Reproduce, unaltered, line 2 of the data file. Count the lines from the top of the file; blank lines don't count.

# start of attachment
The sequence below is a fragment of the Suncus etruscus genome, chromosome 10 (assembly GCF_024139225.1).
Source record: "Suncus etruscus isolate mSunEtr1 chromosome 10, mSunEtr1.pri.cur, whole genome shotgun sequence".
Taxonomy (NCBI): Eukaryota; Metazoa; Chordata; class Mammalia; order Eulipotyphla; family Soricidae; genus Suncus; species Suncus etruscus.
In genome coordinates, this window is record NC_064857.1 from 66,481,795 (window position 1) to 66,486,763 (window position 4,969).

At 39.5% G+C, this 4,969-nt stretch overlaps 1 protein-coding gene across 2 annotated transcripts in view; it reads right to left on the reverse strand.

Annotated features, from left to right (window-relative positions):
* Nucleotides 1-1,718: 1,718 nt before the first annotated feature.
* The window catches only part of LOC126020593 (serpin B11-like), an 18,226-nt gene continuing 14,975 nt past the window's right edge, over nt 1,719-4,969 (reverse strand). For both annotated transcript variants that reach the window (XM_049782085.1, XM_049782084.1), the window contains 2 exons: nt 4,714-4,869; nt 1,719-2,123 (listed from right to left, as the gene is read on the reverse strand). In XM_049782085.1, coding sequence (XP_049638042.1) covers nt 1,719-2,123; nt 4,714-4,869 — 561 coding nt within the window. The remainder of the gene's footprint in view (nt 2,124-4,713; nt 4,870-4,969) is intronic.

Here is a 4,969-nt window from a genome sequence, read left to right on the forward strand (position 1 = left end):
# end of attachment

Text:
Source record: "Suncus etruscus isolate mSunEtr1 chromosome 10, mSunEtr1.pri.cur, whole genome shotgun sequence".